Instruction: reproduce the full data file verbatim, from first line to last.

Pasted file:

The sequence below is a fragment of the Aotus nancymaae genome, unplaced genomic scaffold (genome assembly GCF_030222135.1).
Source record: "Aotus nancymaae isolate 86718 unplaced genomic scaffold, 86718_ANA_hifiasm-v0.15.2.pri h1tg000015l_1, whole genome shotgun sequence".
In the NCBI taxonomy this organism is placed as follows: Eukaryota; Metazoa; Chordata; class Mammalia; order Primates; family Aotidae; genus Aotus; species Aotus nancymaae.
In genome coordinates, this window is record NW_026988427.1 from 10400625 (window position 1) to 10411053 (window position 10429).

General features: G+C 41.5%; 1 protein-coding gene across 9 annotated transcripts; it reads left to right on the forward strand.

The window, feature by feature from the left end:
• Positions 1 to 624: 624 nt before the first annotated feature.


The sequence below is a fragment of the Aotus nancymaae genome, unplaced genomic scaffold (genome assembly GCF_030222135.1).
Source record: "Aotus nancymaae isolate 86718 unplaced genomic scaffold, 86718_ANA_hifiasm-v0.15.2.pri h1tg000015l_1, whole genome shotgun sequence".
In the NCBI taxonomy this organism is placed as follows: Eukaryota; Metazoa; Chordata; class Mammalia; order Primates; family Aotidae; genus Aotus; species Aotus nancymaae.
In genome coordinates, this window is record NW_026988427.1 from 10400625 (window position 1) to 10411053 (window position 10429).

General features: G+C 41.5%; 1 protein-coding gene across 9 annotated transcripts; it reads left to right on the forward strand.

The window, feature by feature from the left end:
• Positions 1 to 624: 624 nt before the first annotated feature.